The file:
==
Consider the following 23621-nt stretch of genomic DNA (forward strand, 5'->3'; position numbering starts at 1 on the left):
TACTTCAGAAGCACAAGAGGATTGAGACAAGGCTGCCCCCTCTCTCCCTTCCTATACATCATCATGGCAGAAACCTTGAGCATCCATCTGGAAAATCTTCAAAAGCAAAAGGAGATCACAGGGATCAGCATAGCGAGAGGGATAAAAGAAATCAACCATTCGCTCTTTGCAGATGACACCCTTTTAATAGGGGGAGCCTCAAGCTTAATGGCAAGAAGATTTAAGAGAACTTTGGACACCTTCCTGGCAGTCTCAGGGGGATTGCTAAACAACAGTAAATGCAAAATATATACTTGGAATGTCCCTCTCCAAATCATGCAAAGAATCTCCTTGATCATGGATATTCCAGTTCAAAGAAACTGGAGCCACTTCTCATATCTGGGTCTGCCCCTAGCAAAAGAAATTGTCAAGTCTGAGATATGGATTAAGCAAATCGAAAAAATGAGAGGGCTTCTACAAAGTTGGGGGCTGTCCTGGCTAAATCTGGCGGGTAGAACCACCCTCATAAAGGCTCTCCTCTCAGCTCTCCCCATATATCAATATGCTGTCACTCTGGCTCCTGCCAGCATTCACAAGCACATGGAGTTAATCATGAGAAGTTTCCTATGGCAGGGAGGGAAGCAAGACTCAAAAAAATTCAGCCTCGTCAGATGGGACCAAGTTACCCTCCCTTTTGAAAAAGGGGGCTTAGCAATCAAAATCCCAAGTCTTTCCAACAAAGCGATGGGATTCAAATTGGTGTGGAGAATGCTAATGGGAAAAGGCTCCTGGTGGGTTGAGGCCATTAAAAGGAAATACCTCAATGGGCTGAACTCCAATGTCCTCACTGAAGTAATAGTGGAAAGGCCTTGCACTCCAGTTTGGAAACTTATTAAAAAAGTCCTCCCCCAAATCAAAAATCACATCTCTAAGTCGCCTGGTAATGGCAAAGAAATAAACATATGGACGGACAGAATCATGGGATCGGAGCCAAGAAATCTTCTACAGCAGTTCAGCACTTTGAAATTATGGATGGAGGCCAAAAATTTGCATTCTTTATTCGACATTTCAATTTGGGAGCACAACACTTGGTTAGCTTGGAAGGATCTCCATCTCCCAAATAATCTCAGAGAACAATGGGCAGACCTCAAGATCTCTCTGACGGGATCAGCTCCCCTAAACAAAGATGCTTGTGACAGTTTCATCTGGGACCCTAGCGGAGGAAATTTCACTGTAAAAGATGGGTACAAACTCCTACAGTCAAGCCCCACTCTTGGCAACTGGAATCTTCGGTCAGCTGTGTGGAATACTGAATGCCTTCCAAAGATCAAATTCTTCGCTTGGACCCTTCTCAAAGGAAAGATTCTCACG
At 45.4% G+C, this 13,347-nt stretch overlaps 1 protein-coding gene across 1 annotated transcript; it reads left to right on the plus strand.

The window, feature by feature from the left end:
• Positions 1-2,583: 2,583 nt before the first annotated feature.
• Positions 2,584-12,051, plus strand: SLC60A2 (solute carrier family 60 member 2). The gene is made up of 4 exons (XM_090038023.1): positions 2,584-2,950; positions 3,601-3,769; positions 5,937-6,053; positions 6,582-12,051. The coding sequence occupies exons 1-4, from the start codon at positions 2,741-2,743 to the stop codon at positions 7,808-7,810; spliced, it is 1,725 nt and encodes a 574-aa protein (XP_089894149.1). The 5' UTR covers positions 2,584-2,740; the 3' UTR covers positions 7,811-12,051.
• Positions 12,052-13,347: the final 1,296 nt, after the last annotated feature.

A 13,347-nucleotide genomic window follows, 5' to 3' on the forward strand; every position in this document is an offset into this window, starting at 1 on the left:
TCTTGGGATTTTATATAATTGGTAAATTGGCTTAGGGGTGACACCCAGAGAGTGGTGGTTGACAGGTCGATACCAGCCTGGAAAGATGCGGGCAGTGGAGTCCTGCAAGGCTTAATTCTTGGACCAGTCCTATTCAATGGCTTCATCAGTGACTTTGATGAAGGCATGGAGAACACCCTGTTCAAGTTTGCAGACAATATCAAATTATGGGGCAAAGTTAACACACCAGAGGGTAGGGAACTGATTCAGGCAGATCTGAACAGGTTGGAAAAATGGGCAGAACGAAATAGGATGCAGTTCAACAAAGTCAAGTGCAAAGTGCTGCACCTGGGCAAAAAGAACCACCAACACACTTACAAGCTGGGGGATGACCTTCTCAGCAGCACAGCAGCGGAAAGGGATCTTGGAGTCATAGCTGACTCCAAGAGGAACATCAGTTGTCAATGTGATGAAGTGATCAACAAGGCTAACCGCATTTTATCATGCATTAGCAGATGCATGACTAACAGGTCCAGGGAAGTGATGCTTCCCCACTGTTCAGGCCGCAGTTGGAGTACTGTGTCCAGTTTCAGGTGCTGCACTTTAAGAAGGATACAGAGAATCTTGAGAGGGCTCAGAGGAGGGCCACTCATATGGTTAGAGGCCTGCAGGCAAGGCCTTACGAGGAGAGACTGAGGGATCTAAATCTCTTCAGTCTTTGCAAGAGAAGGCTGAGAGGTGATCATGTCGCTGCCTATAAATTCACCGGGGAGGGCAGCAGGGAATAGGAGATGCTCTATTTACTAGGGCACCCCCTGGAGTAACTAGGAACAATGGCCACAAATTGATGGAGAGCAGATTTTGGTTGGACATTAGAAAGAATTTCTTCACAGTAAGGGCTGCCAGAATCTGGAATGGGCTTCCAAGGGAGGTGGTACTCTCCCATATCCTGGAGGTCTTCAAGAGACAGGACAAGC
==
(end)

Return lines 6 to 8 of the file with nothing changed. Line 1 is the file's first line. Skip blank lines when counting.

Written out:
• Positions 2,584-12,051, plus strand: SLC60A2 (solute carrier family 60 member 2). The gene is made up of 4 exons (XM_090038023.1): positions 2,584-2,950; positions 3,601-3,769; positions 5,937-6,053; positions 6,582-12,051. The coding sequence occupies exons 1-4, from the start codon at positions 2,741-2,743 to the stop codon at positions 7,808-7,810; spliced, it is 1,725 nt and encodes a 574-aa protein (XP_089894149.1). The 5' UTR covers positions 2,584-2,740; the 3' UTR covers positions 7,811-12,051.
• Positions 12,052-13,347: the final 1,296 nt, after the last annotated feature.

A 13,347-nucleotide genomic window follows, 5' to 3' on the forward strand; every position in this document is an offset into this window, starting at 1 on the left: